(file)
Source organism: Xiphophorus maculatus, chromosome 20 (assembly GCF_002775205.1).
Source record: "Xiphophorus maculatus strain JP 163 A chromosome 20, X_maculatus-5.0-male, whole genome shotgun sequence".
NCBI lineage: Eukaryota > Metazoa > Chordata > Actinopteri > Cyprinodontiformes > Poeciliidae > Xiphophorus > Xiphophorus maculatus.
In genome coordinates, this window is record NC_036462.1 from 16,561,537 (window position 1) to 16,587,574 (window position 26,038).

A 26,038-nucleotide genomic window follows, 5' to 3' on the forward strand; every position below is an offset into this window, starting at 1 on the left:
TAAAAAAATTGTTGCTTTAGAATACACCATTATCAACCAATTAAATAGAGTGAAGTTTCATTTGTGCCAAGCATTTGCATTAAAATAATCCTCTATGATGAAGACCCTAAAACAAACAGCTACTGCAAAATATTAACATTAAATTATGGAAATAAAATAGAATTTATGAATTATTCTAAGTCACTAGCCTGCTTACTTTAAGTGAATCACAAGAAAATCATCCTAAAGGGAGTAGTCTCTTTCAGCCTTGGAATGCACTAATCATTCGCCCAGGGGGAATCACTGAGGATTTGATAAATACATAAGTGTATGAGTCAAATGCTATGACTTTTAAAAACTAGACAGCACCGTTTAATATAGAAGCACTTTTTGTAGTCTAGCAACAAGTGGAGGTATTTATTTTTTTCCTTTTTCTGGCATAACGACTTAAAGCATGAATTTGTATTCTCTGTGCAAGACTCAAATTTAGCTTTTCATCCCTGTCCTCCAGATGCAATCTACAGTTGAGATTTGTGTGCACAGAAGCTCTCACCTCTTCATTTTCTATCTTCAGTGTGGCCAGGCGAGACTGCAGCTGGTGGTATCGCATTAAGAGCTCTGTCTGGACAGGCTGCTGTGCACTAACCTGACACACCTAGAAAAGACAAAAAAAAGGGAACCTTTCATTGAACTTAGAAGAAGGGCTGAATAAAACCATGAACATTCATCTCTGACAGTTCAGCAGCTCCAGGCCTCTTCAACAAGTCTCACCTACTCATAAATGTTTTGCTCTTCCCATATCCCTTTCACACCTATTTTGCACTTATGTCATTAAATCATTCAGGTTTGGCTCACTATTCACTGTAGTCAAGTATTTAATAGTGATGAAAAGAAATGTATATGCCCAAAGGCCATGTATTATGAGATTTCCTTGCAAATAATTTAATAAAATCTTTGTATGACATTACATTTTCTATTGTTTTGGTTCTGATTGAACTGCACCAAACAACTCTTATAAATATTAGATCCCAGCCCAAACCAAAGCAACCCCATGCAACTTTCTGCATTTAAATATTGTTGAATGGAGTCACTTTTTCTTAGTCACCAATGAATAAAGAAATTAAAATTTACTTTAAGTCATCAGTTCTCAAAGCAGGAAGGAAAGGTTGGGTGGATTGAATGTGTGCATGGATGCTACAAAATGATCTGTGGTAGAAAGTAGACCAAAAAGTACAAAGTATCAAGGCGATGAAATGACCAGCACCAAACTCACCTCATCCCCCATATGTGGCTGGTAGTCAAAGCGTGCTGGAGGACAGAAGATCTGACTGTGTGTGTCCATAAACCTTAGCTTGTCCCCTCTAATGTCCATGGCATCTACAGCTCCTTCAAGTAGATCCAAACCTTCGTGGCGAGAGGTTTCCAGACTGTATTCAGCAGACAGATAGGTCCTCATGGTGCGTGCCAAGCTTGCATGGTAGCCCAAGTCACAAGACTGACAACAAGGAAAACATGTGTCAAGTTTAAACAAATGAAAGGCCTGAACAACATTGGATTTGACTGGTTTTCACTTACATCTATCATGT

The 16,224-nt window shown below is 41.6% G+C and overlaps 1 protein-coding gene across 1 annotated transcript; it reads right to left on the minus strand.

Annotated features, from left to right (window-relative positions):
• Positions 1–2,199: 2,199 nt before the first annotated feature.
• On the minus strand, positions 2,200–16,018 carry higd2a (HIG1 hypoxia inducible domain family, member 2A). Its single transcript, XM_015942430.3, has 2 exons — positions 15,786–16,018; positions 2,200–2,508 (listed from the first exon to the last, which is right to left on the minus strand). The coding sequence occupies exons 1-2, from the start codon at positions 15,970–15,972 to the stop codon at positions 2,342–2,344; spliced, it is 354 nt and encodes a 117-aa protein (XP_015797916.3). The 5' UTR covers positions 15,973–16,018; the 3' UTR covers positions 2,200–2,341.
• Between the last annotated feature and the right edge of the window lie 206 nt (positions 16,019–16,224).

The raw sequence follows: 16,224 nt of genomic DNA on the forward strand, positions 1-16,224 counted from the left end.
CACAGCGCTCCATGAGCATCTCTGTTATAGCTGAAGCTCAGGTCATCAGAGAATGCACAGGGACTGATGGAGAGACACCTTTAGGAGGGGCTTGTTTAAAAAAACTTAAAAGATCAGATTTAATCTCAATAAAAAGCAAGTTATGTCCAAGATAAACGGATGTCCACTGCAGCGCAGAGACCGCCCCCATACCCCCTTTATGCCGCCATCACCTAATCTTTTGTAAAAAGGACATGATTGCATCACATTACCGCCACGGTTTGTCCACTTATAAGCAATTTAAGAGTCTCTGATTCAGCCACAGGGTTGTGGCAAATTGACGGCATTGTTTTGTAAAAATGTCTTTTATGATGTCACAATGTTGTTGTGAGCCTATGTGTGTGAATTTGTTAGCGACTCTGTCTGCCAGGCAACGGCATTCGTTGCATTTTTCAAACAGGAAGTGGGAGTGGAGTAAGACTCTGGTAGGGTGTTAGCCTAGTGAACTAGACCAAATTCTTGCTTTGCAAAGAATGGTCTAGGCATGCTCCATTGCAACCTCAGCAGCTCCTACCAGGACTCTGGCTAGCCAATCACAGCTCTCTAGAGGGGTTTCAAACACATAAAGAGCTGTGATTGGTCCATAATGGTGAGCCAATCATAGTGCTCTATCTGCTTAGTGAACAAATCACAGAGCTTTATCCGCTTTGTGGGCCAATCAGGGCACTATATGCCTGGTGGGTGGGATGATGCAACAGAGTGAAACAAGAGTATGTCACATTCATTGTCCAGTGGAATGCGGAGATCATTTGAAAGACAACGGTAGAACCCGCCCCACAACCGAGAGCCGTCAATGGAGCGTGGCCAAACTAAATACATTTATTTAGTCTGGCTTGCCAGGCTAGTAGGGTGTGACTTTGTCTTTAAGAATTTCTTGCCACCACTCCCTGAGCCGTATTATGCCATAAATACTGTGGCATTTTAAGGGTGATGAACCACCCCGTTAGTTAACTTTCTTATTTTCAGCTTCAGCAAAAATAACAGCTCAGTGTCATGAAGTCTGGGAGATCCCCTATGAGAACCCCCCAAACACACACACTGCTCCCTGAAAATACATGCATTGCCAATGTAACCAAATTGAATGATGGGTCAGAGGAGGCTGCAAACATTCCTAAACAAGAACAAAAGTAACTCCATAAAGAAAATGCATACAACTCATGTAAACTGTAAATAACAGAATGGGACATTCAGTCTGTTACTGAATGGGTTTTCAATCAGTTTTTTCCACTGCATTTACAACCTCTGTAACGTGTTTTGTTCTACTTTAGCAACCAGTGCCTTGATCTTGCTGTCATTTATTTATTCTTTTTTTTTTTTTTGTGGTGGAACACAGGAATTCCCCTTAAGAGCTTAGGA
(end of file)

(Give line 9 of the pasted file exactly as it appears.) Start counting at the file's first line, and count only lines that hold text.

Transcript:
• Positions 1–2,199: 2,199 nt before the first annotated feature.